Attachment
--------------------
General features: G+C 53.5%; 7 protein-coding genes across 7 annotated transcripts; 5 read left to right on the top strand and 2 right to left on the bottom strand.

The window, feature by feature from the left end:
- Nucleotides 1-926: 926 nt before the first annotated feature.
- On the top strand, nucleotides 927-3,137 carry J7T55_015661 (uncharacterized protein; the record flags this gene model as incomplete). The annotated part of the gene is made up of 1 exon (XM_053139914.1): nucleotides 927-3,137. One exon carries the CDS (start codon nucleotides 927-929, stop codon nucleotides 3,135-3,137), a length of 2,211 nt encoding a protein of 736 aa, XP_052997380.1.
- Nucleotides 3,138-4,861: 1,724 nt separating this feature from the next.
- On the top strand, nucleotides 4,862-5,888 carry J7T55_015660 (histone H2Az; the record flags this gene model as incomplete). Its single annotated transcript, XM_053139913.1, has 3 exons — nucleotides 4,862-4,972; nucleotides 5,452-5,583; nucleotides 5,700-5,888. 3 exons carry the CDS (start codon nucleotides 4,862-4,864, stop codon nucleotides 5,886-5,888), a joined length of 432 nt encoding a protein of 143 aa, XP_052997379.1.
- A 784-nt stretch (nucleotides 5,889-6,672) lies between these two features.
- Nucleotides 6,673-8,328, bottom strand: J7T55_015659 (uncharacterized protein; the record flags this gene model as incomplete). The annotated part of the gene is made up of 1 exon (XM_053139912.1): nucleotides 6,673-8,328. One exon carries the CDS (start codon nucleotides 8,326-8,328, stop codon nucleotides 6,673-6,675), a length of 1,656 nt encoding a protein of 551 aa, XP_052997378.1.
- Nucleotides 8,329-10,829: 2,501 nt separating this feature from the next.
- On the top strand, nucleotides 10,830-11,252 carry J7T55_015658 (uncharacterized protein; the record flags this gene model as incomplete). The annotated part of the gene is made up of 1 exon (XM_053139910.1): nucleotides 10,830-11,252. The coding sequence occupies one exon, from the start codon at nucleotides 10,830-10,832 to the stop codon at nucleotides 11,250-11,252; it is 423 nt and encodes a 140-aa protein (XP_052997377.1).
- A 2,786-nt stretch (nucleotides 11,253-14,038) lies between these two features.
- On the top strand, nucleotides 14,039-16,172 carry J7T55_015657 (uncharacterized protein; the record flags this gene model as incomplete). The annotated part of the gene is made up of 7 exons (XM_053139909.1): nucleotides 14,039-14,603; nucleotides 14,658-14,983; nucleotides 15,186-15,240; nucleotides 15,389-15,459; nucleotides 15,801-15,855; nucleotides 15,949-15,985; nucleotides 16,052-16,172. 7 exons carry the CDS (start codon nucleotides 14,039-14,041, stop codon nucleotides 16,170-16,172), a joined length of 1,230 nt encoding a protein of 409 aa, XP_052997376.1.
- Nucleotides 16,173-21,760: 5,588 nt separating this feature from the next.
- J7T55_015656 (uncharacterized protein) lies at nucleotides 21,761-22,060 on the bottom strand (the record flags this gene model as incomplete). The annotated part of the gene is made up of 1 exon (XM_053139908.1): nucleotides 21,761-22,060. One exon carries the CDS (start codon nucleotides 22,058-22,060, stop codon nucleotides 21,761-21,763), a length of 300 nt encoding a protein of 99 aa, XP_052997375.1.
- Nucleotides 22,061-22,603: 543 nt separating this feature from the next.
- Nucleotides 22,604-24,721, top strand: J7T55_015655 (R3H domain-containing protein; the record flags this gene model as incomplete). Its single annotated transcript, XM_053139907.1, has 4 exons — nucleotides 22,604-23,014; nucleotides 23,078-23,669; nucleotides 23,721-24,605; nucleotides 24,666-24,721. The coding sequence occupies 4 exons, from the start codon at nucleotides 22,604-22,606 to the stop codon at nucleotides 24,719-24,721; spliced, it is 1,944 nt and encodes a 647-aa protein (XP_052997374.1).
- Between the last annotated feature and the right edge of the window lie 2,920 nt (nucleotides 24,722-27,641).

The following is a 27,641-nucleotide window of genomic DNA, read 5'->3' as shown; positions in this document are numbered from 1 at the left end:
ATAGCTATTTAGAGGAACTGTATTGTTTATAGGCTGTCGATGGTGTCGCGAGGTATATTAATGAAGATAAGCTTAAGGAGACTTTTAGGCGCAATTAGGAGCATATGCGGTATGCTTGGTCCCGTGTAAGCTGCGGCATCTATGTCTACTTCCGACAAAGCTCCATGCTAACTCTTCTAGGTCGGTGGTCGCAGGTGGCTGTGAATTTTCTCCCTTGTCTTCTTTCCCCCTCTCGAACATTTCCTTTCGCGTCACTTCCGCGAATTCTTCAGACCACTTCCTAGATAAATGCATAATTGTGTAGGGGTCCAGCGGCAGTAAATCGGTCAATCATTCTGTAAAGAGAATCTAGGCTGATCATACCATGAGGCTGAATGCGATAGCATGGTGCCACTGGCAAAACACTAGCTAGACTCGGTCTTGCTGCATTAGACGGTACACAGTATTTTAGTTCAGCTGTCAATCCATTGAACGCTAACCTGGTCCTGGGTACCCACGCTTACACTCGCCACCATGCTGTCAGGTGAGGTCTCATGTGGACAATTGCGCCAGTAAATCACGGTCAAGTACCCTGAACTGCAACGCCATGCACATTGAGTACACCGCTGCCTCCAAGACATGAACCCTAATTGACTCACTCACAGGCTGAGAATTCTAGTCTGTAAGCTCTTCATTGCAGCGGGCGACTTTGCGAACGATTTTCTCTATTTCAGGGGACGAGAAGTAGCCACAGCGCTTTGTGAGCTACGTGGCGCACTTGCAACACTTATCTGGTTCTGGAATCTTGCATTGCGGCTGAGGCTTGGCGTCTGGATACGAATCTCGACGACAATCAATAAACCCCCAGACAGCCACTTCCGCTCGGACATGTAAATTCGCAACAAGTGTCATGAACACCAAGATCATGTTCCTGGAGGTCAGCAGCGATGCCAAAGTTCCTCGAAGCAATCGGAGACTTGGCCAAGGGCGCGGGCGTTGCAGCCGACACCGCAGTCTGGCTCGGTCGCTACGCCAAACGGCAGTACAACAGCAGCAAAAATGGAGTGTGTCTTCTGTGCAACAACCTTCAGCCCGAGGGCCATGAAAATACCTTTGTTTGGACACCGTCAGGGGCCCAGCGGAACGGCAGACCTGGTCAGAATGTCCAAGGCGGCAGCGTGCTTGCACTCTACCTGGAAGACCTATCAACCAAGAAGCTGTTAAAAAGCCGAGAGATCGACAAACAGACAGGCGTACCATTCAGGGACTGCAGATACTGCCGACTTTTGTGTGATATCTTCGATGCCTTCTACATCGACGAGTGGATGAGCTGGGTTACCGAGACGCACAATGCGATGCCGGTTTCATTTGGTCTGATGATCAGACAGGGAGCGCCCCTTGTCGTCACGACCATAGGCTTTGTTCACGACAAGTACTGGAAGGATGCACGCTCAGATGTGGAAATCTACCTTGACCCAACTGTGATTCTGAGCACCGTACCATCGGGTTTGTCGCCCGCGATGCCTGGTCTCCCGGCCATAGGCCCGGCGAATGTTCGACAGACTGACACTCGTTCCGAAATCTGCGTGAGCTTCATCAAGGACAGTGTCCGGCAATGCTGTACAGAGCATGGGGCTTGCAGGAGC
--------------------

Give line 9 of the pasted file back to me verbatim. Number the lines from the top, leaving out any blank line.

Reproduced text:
- Nucleotides 8,329-10,829: 2,501 nt separating this feature from the next.